"The most crucial thing for me is that I want it to be real."
That's what Mellencamp told Creem magazine in 1987. Two years later, he released a song about it. In "Pop Singer," he explains that the music is what is important to him, and that he has no use for the gladhanding, trend-following or fan interaction that is expected of Pop Stars.
Mellencamp wasn't always so "real" - his manager had him use the stage name "Johnny Cougar," which took him years to reverse. He soon took control of his career, however, and did things on his terms. Any part of the job that isn't related to making or performing music is something Mellencamp avoids. He will begrudgingly do promotion, but refuses corporate music traditions like radio station concerts and meet-and-greets. This stance didn't endear him to industry types, but many fans found his candor refreshing and appreciated his authenticity and devotion to his craft.
When he wrote this song, Mellencamp was going through a divorce with his second wife, Victoria Granucci. "I was questioning the importance of music," he told Rolling Stone. "Everybody was having to kiss everybody's ass. If you want to be on MTV, then come here and do this. All these backroom deals were getting made. I was like, 'I don't want any part of this.'"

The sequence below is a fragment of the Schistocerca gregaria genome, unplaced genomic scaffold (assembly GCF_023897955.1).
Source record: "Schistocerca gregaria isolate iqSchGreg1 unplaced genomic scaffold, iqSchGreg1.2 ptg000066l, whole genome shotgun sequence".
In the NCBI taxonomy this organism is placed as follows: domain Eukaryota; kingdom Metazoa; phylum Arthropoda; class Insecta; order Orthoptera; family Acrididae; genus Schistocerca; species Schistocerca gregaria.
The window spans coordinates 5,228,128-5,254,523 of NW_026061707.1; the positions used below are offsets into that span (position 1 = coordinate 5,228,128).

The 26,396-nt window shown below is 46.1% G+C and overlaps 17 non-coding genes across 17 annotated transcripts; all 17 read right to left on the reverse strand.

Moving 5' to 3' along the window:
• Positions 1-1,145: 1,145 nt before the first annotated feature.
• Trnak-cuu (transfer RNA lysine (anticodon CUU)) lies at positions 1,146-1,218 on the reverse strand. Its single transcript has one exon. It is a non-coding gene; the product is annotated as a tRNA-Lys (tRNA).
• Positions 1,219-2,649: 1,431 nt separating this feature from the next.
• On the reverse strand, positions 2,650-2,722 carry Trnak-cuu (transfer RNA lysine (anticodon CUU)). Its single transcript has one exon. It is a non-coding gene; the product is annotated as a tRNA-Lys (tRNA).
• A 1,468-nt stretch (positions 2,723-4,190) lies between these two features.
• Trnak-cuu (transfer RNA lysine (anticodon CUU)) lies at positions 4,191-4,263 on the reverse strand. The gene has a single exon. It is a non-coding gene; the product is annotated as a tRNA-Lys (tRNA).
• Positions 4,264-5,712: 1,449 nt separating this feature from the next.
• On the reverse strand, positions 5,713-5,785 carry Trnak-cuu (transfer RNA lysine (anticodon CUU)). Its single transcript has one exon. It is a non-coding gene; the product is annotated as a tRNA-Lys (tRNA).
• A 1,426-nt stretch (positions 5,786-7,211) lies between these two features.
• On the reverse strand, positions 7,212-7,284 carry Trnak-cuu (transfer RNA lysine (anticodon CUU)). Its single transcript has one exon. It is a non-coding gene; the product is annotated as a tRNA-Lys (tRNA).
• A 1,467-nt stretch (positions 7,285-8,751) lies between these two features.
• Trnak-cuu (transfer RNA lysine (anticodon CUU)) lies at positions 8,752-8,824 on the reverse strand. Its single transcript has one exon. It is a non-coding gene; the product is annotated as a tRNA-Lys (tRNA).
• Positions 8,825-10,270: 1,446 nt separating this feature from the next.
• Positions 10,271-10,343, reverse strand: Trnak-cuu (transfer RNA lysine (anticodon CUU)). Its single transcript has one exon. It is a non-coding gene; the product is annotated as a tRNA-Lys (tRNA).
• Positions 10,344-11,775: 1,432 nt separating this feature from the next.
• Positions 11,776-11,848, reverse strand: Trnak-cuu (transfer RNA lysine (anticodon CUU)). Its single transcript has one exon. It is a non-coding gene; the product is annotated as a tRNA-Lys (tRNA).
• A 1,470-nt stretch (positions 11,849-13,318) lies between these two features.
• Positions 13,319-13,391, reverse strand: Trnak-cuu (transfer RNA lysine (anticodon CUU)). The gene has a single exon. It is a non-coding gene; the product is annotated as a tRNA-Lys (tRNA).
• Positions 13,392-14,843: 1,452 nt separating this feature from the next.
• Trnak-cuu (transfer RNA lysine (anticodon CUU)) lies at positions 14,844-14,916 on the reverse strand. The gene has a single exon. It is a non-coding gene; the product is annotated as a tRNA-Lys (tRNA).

Mellencamp articulated his position in this song in his 2018 DVD Plain Spoken, where he explained that what he was after was a creative life away from his hometown of Seymour, Indiana. Had he become a painter, he would have been just as fulfilled, but when his demo got him a management deal, he was drawn toward music.
"Everybody wanted to be a rock star in the '80s," he said. "Everybody but me."
This song runs just 2:46, which is appropriate, as hit pop songs tend to be short, in part so radio stations can play more of them.